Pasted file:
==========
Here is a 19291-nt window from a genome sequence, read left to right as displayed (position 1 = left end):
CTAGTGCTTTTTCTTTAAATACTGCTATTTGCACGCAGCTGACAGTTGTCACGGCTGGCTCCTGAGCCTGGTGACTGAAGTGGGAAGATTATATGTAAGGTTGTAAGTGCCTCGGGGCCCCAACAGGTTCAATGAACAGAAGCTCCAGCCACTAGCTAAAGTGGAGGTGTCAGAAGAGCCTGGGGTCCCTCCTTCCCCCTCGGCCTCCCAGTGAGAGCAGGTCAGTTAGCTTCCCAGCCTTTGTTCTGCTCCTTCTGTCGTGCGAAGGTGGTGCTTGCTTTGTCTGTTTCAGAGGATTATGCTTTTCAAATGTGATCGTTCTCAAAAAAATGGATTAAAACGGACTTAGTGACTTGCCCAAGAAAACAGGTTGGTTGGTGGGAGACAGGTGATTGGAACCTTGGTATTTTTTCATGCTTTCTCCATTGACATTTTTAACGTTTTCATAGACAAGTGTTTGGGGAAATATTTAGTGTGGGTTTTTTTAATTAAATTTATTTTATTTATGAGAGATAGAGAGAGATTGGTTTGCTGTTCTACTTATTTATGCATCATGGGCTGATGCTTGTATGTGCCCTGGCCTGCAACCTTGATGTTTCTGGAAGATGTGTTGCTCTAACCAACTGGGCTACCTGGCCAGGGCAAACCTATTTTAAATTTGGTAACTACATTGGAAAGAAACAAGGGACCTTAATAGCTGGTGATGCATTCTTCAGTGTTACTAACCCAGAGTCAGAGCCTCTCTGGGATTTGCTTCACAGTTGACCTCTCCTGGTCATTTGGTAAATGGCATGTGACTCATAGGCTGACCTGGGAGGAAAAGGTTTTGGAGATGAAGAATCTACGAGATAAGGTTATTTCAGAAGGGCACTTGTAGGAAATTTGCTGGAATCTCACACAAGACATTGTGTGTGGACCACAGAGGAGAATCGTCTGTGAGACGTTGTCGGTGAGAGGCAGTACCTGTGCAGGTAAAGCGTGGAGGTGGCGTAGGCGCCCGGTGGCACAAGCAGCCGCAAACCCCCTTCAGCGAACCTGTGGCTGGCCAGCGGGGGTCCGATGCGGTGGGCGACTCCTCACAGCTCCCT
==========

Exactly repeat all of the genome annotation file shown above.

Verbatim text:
Here is a 19291-nt window from a genome sequence, read left to right as displayed (position 1 = left end):
CTAGTGCTTTTTCTTTAAATACTGCTATTTGCACGCAGCTGACAGTTGTCACGGCTGGCTCCTGAGCCTGGTGACTGAAGTGGGAAGATTATATGTAAGGTTGTAAGTGCCTCGGGGCCCCAACAGGTTCAATGAACAGAAGCTCCAGCCACTAGCTAAAGTGGAGGTGTCAGAAGAGCCTGGGGTCCCTCCTTCCCCCTCGGCCTCCCAGTGAGAGCAGGTCAGTTAGCTTCCCAGCCTTTGTTCTGCTCCTTCTGTCGTGCGAAGGTGGTGCTTGCTTTGTCTGTTTCAGAGGATTATGCTTTTCAAATGTGATCGTTCTCAAAAAAATGGATTAAAACGGACTTAGTGACTTGCCCAAGAAAACAGGTTGGTTGGTGGGAGACAGGTGATTGGAACCTTGGTATTTTTTCATGCTTTCTCCATTGACATTTTTAACGTTTTCATAGACAAGTGTTTGGGGAAATATTTAGTGTGGGTTTTTTTAATTAAATTTATTTTATTTATGAGAGATAGAGAGAGATTGGTTTGCTGTTCTACTTATTTATGCATCATGGGCTGATGCTTGTATGTGCCCTGGCCTGCAACCTTGATGTTTCTGGAAGATGTGTTGCTCTAACCAACTGGGCTACCTGGCCAGGGCAAACCTATTTTAAATTTGGTAACTACATTGGAAAGAAACAAGGGACCTTAATAGCTGGTGATGCATTCTTCAGTGTTACTAACCCAGAGTCAGAGCCTCTCTGGGATTTGCTTCACAGTTGACCTCTCCTGGTCATTTGGTAAATGGCATGTGACTCATAGGCTGACCTGGGAGGAAAAGGTTTTGGAGATGAAGAATCTACGAGATAAGGTTATTTCAGAAGGGCACTTGTAGGAAATTTGCTGGAATCTCACACAAGACATTGTGTGTGGACCACAGAGGAGAATCGTCTGTGAGACGTTGTCGGTGAGAGGCAGTACCTGTGCAGGTAAAGCGTGGAGGTGGCGTAGGCGCCCGGTGGCACAAGCAGCCGCAAACCCCCTTCAGCGAACCTGTGGCTGGCCAGCGGGGGTCCGATGCGGTGGGCGACTCCTCACAGCTCCCT